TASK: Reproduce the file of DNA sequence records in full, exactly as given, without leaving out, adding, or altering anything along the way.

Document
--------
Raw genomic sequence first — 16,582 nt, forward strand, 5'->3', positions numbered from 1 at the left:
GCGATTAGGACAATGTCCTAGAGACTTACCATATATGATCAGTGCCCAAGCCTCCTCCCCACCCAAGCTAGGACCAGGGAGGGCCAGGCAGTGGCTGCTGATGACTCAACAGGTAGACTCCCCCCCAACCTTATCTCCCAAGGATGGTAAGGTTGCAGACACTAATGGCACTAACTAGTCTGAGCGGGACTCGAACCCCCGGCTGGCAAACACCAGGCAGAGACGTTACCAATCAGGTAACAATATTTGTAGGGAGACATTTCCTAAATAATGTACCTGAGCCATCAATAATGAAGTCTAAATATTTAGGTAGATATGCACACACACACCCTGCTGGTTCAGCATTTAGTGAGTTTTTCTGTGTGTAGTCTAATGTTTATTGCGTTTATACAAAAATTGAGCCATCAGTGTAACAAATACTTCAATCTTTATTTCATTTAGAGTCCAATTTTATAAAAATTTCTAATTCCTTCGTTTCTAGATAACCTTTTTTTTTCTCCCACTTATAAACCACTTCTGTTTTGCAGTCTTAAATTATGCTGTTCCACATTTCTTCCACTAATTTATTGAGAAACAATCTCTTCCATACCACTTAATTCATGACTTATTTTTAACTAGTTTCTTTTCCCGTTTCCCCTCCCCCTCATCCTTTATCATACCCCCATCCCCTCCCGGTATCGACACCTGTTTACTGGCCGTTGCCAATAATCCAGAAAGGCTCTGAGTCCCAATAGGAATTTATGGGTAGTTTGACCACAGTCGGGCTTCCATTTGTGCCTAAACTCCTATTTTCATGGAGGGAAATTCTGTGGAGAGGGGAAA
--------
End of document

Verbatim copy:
Raw genomic sequence first — 16,582 nt, forward strand, 5'->3', positions numbered from 1 at the left:
GCGATTAGGACAATGTCCTAGAGACTTACCATATATGATCAGTGCCCAAGCCTCCTCCCCACCCAAGCTAGGACCAGGGAGGGCCAGGCAGTGGCTGCTGATGACTCAACAGGTAGACTCCCCCCCAACCTTATCTCCCAAGGATGGTAAGGTTGCAGACACTAATGGCACTAACTAGTCTGAGCGGGACTCGAACCCCCGGCTGGCAAACACCAGGCAGAGACGTTACCAATCAGGTAACAATATTTGTAGGGAGACATTTCCTAAATAATGTACCTGAGCCATCAATAATGAAGTCTAAATATTTAGGTAGATATGCACACACACACCCTGCTGGTTCAGCATTTAGTGAGTTTTTCTGTGTGTAGTCTAATGTTTATTGCGTTTATACAAAAATTGAGCCATCAGTGTAACAAATACTTCAATCTTTATTTCATTTAGAGTCCAATTTTATAAAAATTTCTAATTCCTTCGTTTCTAGATAACCTTTTTTTTTCTCCCACTTATAAACCACTTCTGTTTTGCAGTCTTAAATTATGCTGTTCCACATTTCTTCCACTAATTTATTGAGAAACAATCTCTTCCATACCACTTAATTCATGACTTATTTTTAACTAGTTTCTTTTCCCGTTTCCCCTCCCCCTCATCCTTTATCATACCCCCATCCCCTCCCGGTATCGACACCTGTTTACTGGCCGTTGCCAATAATCCAGAAAGGCTCTGAGTCCCAATAGGAATTTATGGGTAGTTTGACCACAGTCGGGCTTCCATTTGTGCCTAAACTCCTATTTTCATGGAGGGAAATTCTGTGGAGAGGGGAAA